25 January, 2012

purple ears

I think autism is a real thing, mostly because I seem to have a lot in common with a lot of other people I know who were diagnosed with autism, especially people who were diagnosed when they were kids. So I guess what I mean is that I think there is a group of people who have a similar disability and often get the same label. But because most professional opinion on autism doesn’t really relate to what my actual disability is like, I kind of don’t think autism is a real thing, at the same time.

It’s kind of like if most gay people had purple ears--not necessarily their whole life, but at some point, maybe when they were a kid. Some gay people would have purple ears their whole lives though. Some gay people would only have purple ears for a minute and it would be hidden under their hair. A few gay people wouldn’t have purple ears ever.

I can see why professionals might get very focused on studying why some people have purple ears, and even why some people might find it important to their identity, and I can even imagine going around and using “purple ears” as a synonym for being gay, especially if being gay took a long time to explain--but this doesn’t mean that purple ears are actually the important thing that’s going on. Being gay is what’s actually going on, and it’s what people with purple ears have in common that’s more permanent and important than the color of our ears.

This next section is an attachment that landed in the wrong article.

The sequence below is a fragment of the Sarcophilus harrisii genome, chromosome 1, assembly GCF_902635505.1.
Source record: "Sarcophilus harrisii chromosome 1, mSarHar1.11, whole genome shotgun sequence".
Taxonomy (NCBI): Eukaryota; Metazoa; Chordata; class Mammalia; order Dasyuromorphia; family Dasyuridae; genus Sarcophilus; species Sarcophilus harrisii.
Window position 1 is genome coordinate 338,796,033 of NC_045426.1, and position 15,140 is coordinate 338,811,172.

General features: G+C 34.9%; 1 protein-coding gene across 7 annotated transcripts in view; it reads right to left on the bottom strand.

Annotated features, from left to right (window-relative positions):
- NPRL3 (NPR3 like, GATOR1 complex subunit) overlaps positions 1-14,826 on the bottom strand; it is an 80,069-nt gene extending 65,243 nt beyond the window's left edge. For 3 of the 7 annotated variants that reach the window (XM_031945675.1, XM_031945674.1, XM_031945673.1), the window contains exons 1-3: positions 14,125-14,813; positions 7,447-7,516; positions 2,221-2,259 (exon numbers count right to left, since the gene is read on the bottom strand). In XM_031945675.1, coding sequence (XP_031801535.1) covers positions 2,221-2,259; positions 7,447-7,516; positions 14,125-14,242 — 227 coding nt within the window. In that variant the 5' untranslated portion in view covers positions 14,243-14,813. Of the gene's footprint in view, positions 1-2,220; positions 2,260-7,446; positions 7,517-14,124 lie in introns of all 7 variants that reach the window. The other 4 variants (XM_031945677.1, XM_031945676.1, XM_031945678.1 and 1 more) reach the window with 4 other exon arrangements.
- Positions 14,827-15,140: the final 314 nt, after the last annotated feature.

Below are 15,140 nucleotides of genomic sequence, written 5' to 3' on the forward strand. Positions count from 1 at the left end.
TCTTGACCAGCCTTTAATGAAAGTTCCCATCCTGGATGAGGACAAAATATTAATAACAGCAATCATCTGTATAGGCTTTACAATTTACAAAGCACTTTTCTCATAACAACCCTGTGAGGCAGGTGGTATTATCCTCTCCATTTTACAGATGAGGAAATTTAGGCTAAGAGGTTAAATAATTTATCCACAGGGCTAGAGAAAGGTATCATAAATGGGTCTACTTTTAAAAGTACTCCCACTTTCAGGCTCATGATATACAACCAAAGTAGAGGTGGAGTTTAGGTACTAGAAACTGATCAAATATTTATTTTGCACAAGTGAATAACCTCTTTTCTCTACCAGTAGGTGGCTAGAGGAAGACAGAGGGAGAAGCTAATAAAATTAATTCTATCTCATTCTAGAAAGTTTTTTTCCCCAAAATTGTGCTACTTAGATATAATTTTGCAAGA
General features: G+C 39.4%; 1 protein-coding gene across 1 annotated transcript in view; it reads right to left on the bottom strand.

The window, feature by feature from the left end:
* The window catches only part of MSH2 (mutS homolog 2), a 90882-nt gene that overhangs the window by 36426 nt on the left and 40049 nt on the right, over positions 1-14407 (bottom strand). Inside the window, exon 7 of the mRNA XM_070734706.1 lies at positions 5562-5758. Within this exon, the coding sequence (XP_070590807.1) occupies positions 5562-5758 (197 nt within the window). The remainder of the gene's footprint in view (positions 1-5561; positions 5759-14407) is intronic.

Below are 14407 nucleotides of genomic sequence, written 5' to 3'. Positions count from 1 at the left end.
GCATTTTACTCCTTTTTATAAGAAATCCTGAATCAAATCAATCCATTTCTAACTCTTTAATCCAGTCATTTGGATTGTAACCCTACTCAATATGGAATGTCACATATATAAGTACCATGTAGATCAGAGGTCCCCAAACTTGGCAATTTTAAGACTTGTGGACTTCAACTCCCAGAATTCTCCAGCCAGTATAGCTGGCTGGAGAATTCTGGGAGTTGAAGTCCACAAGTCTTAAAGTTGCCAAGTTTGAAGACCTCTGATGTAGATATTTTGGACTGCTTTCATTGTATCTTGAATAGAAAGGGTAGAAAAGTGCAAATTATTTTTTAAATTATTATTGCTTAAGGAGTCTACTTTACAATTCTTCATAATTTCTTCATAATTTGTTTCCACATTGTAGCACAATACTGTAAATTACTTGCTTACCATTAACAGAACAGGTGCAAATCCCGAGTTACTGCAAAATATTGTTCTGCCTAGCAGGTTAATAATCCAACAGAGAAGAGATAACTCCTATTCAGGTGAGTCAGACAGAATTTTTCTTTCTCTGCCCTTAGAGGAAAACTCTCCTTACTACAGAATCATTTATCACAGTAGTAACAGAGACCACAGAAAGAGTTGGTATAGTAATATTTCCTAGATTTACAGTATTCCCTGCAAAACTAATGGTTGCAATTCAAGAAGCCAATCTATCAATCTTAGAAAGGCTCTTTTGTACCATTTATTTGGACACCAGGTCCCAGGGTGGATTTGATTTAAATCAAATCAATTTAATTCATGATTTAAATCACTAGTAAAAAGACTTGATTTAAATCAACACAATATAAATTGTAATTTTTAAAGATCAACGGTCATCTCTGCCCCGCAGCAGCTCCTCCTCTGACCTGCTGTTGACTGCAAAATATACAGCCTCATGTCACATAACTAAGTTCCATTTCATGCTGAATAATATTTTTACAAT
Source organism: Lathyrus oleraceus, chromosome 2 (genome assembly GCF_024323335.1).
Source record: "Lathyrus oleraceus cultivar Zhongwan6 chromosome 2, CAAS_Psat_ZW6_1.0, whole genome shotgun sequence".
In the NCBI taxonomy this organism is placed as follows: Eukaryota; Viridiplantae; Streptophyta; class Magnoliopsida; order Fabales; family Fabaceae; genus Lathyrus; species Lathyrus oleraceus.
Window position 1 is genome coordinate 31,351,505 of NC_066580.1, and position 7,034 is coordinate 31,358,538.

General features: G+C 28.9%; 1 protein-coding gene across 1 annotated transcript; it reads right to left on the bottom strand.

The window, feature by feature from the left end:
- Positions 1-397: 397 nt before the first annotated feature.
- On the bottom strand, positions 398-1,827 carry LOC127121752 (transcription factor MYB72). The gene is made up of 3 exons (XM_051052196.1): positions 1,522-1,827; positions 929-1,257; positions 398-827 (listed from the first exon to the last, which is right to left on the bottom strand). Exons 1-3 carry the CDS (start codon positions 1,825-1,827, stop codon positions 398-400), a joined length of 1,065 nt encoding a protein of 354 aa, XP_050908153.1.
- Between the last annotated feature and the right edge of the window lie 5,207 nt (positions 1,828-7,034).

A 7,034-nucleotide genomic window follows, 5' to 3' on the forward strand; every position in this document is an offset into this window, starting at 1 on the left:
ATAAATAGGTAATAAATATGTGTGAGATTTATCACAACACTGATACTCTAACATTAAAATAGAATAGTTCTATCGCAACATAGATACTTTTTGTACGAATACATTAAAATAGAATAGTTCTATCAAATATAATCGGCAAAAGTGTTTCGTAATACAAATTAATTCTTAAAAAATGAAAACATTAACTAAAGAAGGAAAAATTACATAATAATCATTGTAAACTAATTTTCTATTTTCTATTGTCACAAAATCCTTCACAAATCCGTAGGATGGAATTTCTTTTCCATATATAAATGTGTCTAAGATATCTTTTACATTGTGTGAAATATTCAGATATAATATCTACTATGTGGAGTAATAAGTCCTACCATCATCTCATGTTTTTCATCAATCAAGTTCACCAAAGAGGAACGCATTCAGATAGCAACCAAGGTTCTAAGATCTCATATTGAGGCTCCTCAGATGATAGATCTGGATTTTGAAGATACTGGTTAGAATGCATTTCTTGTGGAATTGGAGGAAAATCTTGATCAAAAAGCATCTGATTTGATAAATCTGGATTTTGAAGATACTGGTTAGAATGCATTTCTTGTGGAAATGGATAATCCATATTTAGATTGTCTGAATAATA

(Purple ears equals diagnosis of autism or maybe more specifically the kind of surface attributes that lead someone to get diagnosed with autism.)


  1. I feel quite similarly. This reminds me of a big long post I want to make about internet community autism vs. medical autism vs. pop-cultural autism.

  2. This reminds me of the ideas I've seen floating around that autistic children have long eyelashes. . . or pretty eyes. . .

  3. Jim: I remember reading in my abnormal psych textbook something about autistic children often being unusually "attractive." Which struck me as bizarre even back then.

  4. It reminds ME of this amanda baggs post: about the diagnostic process and how they focus on certain things arbitrarily:

    By the way, lux aeturna, I read that somewhere too.

  5. I'll be commenting here with my Google account, fyi, because Blogger doesn't seem to like to let me comment as "drawswithpens."